These votes cast doubt on the future of a single currency for Europe and with it the convergence of monetary policies. The effect was pressure on European currencies, particularly those of countries on the periphery of the continent. Selling pressure on several currencies, including the Italian lira, the Portuguese escudo, and Irish pound, was particularly strong. Initially, there was no discernable pressure on the British pound.
At this stage of the brewing crisis, Italy was in the greatest predicament. The problem here was compounded by domestic political uncertainty accompanying a change in government late in the Spring of 1992. After selling pressure increased in August, Germany intervened to support the lira on September 3-4. The Banca d’Italia did its part, increasing interest rates by 1.75%.
The European Union’s Economic and Financial Affairs Council met in Bath in the U.K. on September 4-5 and central bank governors met in Basel on September 8. The two meetings did not produce a unified message of any particular significance with regard to the growing crisis. So, further interventions were needed to support the Italian lira. Germany intervened once more, this time alongside the Netherlands and Belgium, to keep the lira within the ERM boundaries. Still the pressure remained but Germany’s Finance Ministry and the Bundesbank together agreed that this would be the last of their interventions.
The crisis would soon, and rather unexpectedly at this stage, jump to Britain. While the U.K. was not seen as among Europe’s weakest links for most of 1992, it was at risk. The country was reluctant to raise interest rates, the standard medicine to support the currency, because Britain’s central bank rate was already at 10.0%. There were perfectly justified fears that rate hikes would slow the economy. Higher mortgage rates would make housing unaffordable, violating an electoral promise made by the governing Conservative Party. The economy was already in a reasonably severe recession, arguably the most severe the country faced since the 1930s.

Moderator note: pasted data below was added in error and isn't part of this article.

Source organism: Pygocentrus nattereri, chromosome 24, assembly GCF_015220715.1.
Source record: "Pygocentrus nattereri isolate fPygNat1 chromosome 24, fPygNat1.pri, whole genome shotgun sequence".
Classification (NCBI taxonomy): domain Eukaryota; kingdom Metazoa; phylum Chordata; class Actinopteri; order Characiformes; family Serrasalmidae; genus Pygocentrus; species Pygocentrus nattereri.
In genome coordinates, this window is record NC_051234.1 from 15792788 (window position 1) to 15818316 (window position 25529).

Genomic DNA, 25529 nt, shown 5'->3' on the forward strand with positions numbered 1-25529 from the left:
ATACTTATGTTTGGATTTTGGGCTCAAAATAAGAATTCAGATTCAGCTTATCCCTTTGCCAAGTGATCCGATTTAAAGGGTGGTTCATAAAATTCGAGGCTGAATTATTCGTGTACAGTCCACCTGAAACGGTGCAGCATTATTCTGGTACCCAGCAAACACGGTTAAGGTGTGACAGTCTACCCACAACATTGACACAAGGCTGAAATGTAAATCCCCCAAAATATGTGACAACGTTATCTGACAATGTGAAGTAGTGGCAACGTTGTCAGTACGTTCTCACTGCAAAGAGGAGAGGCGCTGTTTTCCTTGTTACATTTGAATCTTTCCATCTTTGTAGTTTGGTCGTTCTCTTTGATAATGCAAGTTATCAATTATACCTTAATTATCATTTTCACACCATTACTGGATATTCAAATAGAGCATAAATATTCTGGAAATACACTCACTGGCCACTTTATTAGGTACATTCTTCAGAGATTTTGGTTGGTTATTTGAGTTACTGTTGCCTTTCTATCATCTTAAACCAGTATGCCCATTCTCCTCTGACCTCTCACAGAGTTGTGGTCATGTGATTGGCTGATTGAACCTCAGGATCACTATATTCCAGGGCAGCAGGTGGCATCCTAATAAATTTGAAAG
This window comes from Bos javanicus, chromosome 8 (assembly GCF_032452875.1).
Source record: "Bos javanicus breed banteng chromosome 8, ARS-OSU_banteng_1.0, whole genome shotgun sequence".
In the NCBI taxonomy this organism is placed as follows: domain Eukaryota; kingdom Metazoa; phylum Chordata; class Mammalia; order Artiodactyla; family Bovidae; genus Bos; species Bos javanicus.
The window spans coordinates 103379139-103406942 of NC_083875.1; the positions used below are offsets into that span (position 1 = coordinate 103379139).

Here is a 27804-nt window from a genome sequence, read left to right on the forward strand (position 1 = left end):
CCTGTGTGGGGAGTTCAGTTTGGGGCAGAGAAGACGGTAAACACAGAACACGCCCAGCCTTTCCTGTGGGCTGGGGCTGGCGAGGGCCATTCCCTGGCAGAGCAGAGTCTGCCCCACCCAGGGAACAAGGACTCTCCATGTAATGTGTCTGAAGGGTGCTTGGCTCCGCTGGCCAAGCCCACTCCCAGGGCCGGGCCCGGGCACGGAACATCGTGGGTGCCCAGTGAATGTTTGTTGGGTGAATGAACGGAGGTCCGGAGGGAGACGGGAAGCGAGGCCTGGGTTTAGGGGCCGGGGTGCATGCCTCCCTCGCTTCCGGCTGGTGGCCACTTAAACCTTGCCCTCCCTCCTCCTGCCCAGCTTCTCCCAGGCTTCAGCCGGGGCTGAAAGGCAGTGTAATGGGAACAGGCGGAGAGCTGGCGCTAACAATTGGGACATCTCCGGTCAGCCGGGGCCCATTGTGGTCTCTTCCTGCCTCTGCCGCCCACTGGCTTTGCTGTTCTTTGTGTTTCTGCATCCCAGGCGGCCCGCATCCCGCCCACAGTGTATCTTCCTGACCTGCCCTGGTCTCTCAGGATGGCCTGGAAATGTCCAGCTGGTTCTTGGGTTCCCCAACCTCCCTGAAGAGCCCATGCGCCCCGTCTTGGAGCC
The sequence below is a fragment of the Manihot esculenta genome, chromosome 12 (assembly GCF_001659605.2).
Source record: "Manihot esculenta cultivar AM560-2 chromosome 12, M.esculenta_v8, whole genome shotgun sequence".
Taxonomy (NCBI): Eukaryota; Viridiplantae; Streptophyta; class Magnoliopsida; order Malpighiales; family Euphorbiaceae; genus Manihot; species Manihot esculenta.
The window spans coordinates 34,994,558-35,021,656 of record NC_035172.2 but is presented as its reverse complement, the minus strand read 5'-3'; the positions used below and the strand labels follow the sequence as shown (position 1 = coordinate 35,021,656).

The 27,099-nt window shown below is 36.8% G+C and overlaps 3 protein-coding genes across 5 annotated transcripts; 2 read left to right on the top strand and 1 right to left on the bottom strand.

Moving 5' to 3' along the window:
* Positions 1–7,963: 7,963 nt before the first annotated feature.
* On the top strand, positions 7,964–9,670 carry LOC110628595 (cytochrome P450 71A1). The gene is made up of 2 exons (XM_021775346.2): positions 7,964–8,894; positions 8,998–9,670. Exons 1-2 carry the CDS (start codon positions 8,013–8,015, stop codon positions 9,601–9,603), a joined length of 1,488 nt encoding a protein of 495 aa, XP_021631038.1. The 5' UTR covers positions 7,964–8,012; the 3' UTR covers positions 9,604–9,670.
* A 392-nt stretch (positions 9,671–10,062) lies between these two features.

Britain also rejected a revaluation of currencies. At Britain’s insistence, the finance ministers of European Community countries had issued a statement that ruled out this possibility back on August 29. At least a few other countries were in favor of such a move, which the Germans had insisted was needed for some time. However, France, like Britain, was opposed, in the case of France because a devaluation would not have helped the chances of the ‘Oui’ side in the upcoming treaty referendum there. Still, there was hardly any pressure on sterling in the week ending Friday, September 11, 1992, the week before Black Wednesday.
By Monday though, things would change. That weekend, the Italian lira was devalued by 7%. Germany’s Bundesbank cut its discount rate by 0.5%, which would have helped to weaken the deutschemark. Unfortunately, these were regarded as inadequate developments. Either revaluations or interest rate cuts by the Bundesbank would need to be larger.
A larger revaluation, suggested by the German finance minister Horst Köhler, would have seen the currencies of peripheral Britain, Italy, Spain, Portugal, Ireland, and Denmark devalued against those of Germany, France, Belgium, and the Netherlands. Britain rejected being grouped in this way with the weaker currencies of the continent. Instead, it would try its luck at maintaining the existing exchange rate which, in any case, looked defensible enough up to this point in the crisis.
However, investors saw the weekend’s activity as showing inadequate commitment to the defense or reform of the ERM. The effect of these developments was to cause investors to pull money from higher interest rate countries, whose currencies’ values were now in maximum doubt, and reallocate towards lower interest rate countries with stronger currencies, most notably Germany.
In a remarkable turn, and skipping over the likes of Ireland and Portugal, Britain was now seen as the next candidate for devaluation. The pound fell 1.16% on Monday despite the Bank of England using $788 million to support the currency. The central banks of Italy, Portugal, Spain, and Sweden were also intervening to prop up their own currencies as Britain was far from alone in facing difficulties.